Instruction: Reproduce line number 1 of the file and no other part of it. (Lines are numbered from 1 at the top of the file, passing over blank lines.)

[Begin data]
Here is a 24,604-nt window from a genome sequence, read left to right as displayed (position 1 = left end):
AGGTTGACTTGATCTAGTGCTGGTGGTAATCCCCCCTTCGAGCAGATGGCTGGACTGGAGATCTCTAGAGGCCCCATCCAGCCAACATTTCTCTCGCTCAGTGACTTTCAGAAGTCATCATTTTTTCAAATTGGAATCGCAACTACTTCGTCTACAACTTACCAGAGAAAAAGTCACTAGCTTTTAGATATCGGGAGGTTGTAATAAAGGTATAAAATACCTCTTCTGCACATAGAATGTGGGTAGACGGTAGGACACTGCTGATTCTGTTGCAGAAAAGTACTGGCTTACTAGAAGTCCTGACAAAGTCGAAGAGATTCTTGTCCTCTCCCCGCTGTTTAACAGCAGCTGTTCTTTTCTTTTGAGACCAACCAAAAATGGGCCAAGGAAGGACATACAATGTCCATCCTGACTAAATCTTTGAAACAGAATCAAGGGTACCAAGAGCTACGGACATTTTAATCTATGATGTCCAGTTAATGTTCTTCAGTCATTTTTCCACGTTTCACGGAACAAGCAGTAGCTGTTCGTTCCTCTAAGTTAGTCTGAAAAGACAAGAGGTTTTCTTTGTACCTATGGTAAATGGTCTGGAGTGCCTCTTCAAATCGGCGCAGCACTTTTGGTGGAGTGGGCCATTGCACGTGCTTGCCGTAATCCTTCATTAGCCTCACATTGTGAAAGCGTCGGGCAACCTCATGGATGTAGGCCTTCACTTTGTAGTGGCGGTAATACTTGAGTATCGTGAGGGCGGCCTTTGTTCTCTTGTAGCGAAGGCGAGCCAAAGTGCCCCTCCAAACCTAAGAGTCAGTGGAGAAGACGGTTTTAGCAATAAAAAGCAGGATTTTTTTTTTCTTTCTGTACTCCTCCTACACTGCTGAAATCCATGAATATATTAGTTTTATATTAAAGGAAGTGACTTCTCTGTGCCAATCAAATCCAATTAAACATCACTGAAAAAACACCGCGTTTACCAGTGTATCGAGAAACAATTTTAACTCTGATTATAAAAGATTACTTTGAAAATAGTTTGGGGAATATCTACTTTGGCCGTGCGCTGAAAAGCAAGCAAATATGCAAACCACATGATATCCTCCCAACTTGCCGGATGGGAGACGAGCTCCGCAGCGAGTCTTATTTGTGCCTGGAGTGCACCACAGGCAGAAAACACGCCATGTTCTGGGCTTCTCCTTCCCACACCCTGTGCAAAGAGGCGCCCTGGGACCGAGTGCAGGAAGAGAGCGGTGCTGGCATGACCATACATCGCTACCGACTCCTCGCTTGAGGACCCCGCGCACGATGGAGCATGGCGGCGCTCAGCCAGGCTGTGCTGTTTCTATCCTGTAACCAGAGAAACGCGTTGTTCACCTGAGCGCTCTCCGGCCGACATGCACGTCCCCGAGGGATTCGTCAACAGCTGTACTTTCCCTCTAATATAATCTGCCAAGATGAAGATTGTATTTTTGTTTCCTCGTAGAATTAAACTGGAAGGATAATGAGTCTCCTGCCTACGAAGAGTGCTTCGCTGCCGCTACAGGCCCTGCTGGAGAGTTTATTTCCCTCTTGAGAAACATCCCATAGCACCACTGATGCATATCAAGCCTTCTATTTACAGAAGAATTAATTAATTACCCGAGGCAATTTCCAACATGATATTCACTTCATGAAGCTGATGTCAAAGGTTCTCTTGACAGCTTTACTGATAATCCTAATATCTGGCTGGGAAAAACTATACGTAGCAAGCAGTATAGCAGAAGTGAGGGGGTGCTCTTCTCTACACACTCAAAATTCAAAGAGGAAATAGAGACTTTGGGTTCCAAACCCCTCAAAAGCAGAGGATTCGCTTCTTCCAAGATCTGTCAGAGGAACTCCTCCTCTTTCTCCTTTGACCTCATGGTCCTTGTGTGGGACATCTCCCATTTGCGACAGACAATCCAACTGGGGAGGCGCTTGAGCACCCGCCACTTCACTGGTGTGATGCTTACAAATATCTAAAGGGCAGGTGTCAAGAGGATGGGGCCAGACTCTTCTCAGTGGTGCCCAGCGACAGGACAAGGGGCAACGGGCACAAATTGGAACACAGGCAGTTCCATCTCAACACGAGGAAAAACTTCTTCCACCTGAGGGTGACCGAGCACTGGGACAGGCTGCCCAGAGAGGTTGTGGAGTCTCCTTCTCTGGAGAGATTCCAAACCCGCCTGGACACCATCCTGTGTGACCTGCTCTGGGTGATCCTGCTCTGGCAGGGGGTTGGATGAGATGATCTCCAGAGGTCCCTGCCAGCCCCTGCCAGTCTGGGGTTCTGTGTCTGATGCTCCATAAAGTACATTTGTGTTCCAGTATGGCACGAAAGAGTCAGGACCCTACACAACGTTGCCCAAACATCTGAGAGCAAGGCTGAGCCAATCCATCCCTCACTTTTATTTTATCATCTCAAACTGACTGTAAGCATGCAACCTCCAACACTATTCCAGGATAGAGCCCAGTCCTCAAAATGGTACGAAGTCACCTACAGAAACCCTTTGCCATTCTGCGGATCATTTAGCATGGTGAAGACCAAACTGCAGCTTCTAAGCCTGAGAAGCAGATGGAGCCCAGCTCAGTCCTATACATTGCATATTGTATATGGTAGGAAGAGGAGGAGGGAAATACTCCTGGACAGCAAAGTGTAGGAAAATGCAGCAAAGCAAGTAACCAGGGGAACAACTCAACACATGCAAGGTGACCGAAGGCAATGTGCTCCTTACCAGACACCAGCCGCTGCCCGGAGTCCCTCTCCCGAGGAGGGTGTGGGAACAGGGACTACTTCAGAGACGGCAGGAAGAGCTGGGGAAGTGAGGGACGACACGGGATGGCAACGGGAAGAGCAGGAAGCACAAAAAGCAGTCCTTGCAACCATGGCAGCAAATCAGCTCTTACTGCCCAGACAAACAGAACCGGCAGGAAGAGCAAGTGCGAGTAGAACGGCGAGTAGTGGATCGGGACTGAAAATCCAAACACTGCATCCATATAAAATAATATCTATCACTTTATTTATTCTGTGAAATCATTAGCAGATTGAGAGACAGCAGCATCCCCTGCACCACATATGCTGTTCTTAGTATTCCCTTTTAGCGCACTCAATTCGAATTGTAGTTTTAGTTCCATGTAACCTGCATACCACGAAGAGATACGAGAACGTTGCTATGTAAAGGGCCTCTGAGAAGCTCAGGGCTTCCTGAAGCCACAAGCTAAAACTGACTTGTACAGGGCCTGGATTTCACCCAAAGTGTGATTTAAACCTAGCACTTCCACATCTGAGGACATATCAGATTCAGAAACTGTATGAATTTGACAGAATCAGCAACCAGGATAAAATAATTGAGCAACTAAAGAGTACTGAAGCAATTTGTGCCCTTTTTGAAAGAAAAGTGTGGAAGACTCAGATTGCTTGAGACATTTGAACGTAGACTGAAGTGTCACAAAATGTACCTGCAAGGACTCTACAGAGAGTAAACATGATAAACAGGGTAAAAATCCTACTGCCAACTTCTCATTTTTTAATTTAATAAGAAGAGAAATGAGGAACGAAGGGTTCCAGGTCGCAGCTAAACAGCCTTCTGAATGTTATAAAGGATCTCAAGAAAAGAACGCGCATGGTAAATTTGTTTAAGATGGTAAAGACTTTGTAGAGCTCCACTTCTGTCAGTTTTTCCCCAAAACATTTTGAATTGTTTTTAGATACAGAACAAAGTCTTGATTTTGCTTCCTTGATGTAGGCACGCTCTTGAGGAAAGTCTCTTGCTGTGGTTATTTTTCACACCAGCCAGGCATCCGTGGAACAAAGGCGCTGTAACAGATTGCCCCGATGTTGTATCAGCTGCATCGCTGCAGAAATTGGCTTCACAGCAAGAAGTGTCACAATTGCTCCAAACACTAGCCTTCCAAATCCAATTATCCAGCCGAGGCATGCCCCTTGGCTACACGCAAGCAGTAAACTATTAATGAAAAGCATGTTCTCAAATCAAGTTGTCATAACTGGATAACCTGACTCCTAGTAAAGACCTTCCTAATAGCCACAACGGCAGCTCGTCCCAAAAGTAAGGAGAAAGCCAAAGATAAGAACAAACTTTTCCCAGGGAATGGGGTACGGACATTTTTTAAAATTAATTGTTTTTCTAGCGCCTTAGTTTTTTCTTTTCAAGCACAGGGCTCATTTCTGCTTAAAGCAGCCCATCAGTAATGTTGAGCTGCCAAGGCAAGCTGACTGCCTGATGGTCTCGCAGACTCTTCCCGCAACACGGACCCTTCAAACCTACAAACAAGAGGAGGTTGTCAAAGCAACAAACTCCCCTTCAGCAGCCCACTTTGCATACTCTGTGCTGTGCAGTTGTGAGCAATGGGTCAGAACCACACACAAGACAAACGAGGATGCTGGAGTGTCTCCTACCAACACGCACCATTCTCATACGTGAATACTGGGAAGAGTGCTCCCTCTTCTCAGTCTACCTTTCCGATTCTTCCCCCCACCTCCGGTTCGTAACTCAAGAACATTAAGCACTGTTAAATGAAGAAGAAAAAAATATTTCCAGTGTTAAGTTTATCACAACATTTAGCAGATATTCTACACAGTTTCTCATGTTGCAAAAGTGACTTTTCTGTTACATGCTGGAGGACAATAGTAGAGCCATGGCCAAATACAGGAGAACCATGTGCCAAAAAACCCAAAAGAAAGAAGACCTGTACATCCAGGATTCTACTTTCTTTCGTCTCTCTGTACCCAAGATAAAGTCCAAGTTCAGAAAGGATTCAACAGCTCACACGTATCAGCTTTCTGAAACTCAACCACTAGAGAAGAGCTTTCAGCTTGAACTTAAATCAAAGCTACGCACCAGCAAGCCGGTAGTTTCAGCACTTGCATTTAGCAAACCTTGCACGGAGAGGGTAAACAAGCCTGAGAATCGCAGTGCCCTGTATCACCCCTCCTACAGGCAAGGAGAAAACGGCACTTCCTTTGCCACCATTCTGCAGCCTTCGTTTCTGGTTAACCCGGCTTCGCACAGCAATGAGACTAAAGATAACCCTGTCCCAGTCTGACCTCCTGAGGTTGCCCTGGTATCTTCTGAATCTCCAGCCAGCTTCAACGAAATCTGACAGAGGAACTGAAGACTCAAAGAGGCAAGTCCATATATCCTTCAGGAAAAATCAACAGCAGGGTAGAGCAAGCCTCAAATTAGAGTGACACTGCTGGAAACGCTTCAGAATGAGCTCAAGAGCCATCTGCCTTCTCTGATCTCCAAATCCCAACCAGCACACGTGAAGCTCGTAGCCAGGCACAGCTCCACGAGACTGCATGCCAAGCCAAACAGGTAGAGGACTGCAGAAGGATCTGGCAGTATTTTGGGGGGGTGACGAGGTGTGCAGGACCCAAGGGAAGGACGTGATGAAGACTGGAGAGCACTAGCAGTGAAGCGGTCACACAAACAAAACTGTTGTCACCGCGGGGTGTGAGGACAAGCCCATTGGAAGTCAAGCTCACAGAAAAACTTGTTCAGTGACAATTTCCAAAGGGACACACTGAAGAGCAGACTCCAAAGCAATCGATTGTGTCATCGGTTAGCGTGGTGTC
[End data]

Here is a 24,604-nt window from a genome sequence, read left to right as displayed (position 1 = left end):